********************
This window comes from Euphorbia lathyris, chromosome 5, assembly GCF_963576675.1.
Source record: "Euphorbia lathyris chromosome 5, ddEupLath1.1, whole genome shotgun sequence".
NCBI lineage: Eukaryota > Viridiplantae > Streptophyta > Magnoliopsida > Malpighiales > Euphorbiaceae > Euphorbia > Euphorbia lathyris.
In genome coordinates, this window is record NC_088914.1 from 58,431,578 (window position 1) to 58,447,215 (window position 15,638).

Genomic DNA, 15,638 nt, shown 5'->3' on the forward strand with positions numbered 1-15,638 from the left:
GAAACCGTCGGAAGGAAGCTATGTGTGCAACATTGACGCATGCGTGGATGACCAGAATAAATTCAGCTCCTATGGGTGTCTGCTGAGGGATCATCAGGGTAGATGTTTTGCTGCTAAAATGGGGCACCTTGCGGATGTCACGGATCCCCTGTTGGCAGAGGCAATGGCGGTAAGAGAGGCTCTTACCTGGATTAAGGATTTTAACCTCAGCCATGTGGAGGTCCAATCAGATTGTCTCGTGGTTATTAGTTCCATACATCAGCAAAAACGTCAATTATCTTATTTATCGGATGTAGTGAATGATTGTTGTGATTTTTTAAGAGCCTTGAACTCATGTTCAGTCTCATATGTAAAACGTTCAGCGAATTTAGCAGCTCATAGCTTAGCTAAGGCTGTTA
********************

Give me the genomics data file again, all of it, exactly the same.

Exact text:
This window comes from Euphorbia lathyris, chromosome 5, assembly GCF_963576675.1.
Source record: "Euphorbia lathyris chromosome 5, ddEupLath1.1, whole genome shotgun sequence".
NCBI lineage: Eukaryota > Viridiplantae > Streptophyta > Magnoliopsida > Malpighiales > Euphorbiaceae > Euphorbia > Euphorbia lathyris.
In genome coordinates, this window is record NC_088914.1 from 58,431,578 (window position 1) to 58,447,215 (window position 15,638).

Genomic DNA, 15,638 nt, shown 5'->3' on the forward strand with positions numbered 1-15,638 from the left:
GAAACCGTCGGAAGGAAGCTATGTGTGCAACATTGACGCATGCGTGGATGACCAGAATAAATTCAGCTCCTATGGGTGTCTGCTGAGGGATCATCAGGGTAGATGTTTTGCTGCTAAAATGGGGCACCTTGCGGATGTCACGGATCCCCTGTTGGCAGAGGCAATGGCGGTAAGAGAGGCTCTTACCTGGATTAAGGATTTTAACCTCAGCCATGTGGAGGTCCAATCAGATTGTCTCGTGGTTATTAGTTCCATACATCAGCAAAAACGTCAATTATCTTATTTATCGGATGTAGTGAATGATTGTTGTGATTTTTTAAGAGCCTTGAACTCATGTTCAGTCTCATATGTAAAACGTTCAGCGAATTTAGCAGCTCATAGCTTAGCTAAGGCTGTTA